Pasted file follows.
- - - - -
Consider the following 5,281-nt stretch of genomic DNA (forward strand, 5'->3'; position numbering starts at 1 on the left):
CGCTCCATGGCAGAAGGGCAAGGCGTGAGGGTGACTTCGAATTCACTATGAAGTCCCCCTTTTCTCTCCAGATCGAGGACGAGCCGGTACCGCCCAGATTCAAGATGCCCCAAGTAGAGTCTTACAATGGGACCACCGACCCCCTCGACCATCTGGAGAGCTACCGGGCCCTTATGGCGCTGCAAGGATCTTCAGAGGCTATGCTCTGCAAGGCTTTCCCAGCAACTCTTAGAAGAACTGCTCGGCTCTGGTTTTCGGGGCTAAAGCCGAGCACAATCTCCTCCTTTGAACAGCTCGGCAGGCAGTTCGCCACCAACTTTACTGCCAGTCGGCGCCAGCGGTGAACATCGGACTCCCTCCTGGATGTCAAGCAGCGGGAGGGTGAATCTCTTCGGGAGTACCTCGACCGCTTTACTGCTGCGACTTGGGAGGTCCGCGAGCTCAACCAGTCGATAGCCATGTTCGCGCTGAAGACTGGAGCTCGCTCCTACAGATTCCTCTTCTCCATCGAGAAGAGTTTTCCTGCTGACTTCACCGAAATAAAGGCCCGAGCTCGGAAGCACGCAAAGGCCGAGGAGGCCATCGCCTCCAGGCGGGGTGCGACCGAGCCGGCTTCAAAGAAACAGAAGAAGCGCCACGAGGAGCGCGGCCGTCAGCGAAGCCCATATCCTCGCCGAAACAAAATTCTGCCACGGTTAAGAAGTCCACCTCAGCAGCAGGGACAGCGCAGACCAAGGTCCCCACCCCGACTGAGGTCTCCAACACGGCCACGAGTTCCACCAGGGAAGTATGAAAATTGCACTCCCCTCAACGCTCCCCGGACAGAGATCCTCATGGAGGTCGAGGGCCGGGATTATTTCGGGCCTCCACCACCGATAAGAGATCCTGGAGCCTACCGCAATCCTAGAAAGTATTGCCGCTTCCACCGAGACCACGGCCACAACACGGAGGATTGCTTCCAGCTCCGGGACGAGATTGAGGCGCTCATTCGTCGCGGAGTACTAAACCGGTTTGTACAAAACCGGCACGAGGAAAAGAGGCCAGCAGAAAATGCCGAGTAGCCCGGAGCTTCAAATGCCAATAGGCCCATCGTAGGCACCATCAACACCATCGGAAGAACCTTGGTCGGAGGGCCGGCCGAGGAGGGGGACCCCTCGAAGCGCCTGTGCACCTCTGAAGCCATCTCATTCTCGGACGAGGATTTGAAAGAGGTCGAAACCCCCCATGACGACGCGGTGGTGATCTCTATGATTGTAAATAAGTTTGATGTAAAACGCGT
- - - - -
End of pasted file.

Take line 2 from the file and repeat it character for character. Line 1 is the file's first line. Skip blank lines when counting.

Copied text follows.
CGCTCCATGGCAGAAGGGCAAGGCGTGAGGGTGACTTCGAATTCACTATGAAGTCCCCCTTTTCTCTCCAGATCGAGGACGAGCCGGTACCGCCCAGATTCAAGATGCCCCAAGTAGAGTCTTACAATGGGACCACCGACCCCCTCGACCATCTGGAGAGCTACCGGGCCCTTATGGCGCTGCAAGGATCTTCAGAGGCTATGCTCTGCAAGGCTTTCCCAGCAACTCTTAGAAGAACTGCTCGGCTCTGGTTTTCGGGGCTAAAGCCGAGCACAATCTCCTCCTTTGAACAGCTCGGCAGGCAGTTCGCCACCAACTTTACTGCCAGTCGGCGCCAGCGGTGAACATCGGACTCCCTCCTGGATGTCAAGCAGCGGGAGGGTGAATCTCTTCGGGAGTACCTCGACCGCTTTACTGCTGCGACTTGGGAGGTCCGCGAGCTCAACCAGTCGATAGCCATGTTCGCGCTGAAGACTGGAGCTCGCTCCTACAGATTCCTCTTCTCCATCGAGAAGAGTTTTCCTGCTGACTTCACCGAAATAAAGGCCCGAGCTCGGAAGCACGCAAAGGCCGAGGAGGCCATCGCCTCCAGGCGGGGTGCGACCGAGCCGGCTTCAAAGAAACAGAAGAAGCGCCACGAGGAGCGCGGCCGTCAGCGAAGCCCATATCCTCGCCGAAACAAAATTCTGCCACGGTTAAGAAGTCCACCTCAGCAGCAGGGACAGCGCAGACCAAGGTCCCCACCCCGACTGAGGTCTCCAACACGGCCACGAGTTCCACCAGGGAAGTATGAAAATTGCACTCCCCTCAACGCTCCCCGGACAGAGATCCTCATGGAGGTCGAGGGCCGGGATTATTTCGGGCCTCCACCACCGATAAGAGATCCTGGAGCCTACCGCAATCCTAGAAAGTATTGCCGCTTCCACCGAGACCACGGCCACAACACGGAGGATTGCTTCCAGCTCCGGGACGAGATTGAGGCGCTCATTCGTCGCGGAGTACTAAACCGGTTTGTACAAAACCGGCACGAGGAAAAGAGGCCAGCAGAAAATGCCGAGTAGCCCGGAGCTTCAAATGCCAATAGGCCCATCGTAGGCACCATCAACACCATCGGAAGAACCTTGGTCGGAGGGCCGGCCGAGGAGGGGGACCCCTCGAAGCGCCTGTGCACCTCTGAAGCCATCTCATTCTCGGACGAGGATTTGAAAGAGGTCGAAACCCCCCATGACGACGCGGTGGTGATCTCTATGATTGTAAATAAGTTTGATGTAAAACGCGT